Scones with Anne Voytko

Anne Voytko drops a Scottish scone into the skillet.

HERMISTON - "This is so easy it's ridiculous," Anne Voytko says as she pats a lumpy ball of dough out into a circle on a floured board.

She picks up a dough scraper and deftly cuts the circle into eighths, then drops the wedges into an ungreased skillet.

"You flip them just like you would pancakes," she says, suiting the action to the words.

A few minutes later she picks one up and breaks it in half, checking to see that it's done.

"It shouldn't look like dough," she says. "These need another minute." Like magic, the lumpy wedges of dough are transformed into crisp, lightly browned scones. Anne slides them onto a dish and sets them on the table next to the butter and a dish of her three-minute apricot jam.

"I like making them, seeing how they're going to come out, how they're different than the others. I just like baking," Anne says.

Though she grew up in British Columbia, the most British of the Canadian provinces, Anne didn't taste her first scone until a few years ago, at the house of a friend in Creston, B.C.

"She served mountains of the Scotch scones with an assortment of jams and butter. They tasted nice," Anne says.

Since then whenever she sees a recipe for scones she tries it out. Her friends help by clipping recipes to add to her collection. Anne has made dozens of different kinds of scones, but the Scotch scones from Creston remain one of her favorites.

She flips through her "little Bible book," a spiral-bound notebook filled with handwritten recipes, many of them for scones.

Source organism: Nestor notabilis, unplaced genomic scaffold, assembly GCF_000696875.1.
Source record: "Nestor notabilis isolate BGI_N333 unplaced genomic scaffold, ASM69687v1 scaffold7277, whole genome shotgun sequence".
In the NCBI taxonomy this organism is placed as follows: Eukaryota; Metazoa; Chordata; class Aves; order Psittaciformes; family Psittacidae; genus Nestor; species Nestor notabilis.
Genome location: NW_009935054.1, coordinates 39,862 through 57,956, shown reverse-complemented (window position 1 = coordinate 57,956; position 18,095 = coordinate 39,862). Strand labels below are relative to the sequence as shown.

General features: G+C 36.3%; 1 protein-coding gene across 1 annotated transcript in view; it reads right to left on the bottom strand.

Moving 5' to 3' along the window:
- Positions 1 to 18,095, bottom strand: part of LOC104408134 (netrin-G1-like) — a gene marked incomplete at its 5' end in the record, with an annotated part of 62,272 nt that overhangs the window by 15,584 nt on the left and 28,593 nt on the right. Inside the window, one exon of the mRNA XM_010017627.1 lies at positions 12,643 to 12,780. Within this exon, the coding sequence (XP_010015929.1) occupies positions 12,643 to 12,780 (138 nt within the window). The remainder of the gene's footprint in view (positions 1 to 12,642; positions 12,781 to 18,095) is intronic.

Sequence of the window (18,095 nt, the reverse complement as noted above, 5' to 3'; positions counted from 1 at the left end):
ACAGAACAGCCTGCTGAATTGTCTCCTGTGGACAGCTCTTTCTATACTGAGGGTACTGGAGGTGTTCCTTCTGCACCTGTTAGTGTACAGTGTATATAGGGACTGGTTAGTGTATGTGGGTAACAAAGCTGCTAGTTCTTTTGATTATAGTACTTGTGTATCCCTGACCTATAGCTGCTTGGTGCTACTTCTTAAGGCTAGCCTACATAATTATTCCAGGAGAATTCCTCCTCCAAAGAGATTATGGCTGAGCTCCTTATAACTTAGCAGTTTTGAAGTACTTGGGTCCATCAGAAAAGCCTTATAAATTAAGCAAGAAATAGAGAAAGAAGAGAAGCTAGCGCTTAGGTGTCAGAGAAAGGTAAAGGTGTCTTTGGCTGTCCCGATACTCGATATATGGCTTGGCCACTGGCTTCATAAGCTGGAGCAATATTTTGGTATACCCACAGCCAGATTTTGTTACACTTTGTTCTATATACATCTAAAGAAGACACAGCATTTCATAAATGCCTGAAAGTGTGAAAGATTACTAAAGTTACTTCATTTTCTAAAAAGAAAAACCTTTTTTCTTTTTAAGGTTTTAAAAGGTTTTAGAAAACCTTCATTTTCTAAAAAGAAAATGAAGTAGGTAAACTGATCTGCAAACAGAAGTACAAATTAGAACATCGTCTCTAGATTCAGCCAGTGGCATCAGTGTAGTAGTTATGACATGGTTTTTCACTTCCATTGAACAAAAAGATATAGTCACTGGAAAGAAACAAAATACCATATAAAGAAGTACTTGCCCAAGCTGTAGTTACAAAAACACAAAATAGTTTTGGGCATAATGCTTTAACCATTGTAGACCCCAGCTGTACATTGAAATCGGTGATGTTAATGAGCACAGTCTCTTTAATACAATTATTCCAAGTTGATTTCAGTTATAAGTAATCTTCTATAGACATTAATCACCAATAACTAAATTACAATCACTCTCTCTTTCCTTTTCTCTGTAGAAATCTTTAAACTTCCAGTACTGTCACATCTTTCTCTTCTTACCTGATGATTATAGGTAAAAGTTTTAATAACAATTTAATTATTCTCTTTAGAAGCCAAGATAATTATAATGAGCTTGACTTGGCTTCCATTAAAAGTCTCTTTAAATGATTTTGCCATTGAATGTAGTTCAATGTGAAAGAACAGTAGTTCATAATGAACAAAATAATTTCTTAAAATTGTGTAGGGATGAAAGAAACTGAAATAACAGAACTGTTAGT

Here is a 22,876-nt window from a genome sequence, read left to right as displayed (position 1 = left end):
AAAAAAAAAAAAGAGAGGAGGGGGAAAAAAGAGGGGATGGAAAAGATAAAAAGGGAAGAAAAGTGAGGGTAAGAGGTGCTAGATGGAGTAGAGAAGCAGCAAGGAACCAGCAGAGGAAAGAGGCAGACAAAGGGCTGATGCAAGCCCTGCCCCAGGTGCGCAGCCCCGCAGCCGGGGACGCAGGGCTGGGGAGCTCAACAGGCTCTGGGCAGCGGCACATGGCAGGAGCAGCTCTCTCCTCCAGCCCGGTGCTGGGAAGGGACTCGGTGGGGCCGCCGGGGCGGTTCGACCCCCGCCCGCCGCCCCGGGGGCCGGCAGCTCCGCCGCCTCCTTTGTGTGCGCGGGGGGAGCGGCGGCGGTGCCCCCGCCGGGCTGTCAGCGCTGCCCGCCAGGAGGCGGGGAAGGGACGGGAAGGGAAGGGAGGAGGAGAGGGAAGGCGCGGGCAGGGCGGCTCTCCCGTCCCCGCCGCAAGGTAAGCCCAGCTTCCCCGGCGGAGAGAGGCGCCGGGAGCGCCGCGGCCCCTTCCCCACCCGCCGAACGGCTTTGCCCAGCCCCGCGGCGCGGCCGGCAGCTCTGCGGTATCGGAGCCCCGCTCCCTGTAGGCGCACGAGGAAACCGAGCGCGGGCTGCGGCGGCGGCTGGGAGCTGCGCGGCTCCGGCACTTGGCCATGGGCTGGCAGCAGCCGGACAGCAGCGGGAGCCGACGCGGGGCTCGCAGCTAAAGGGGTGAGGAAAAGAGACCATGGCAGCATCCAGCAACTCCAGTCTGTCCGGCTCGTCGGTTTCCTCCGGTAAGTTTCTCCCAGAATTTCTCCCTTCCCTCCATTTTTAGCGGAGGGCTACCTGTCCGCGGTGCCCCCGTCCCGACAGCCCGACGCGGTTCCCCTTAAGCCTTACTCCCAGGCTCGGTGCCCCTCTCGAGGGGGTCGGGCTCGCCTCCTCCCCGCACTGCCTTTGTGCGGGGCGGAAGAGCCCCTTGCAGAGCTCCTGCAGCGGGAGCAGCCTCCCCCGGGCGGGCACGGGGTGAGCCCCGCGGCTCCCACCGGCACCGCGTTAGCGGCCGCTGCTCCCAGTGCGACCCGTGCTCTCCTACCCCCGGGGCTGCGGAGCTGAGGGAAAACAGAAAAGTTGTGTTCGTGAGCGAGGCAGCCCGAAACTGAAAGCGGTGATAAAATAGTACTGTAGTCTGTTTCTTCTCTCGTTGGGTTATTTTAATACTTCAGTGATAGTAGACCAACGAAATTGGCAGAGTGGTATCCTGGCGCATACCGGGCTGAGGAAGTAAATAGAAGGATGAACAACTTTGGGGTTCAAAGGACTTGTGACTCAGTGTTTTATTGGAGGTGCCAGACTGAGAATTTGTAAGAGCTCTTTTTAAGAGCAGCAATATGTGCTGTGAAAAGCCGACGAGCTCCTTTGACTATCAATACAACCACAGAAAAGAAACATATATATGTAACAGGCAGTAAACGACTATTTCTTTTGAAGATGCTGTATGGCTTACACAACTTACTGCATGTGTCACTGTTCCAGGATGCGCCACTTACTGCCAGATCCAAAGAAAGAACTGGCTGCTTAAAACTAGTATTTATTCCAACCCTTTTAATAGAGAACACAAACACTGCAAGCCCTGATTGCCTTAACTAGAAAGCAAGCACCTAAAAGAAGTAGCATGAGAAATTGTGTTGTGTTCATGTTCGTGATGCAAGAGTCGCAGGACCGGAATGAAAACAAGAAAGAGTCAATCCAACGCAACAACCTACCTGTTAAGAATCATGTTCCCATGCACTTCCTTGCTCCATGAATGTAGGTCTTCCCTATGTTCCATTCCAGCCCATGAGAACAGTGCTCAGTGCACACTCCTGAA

"It's surprising how different each one is. I've made them with orange peel, with coconut. There's zillions of recipes," Anne says.

Scones freeze well, Anne says. She cools hers on a rack, the places them in a Ziplock bag and presses the air out before putting them in the freezer, where they will keep for up to three months. Before serving she warms them in the microwave for a minute or two.

"But if you serve them warm to a group of people who like scones, they won't last long," Anne says.

These are the first scones Anne ever tasted, and she still thinks they are one of the best. To prevent scorching, pat them out no more than one-half inch thick.

1 cup white flour

1 cup whole wheat flour

3 teaspoons baking powder

1/4 cup sugar

1/4 teaspoon salt

1/4 pound margarine

2 eggs

1/2 cup milk

1 teaspoon vanilla

1/2 cup raisins or currants

Mix together the flour, baking power, sugar and salt. Cut in the margarine as for pie crust, until the mixture is the size of coarse crumbs. Combine the eggs, milk and vanilla. Make a well in the dry ingredients and add the liquids and the raisins or currants. Stir with a fork until just moist. Pat out on a floured board into 2 circles about one-quarter inch thick and cut into 6 or 8 wedges. Bake on an ungreased griddle at 350 degrees for about 10 minutes, turning once, until golden brown.

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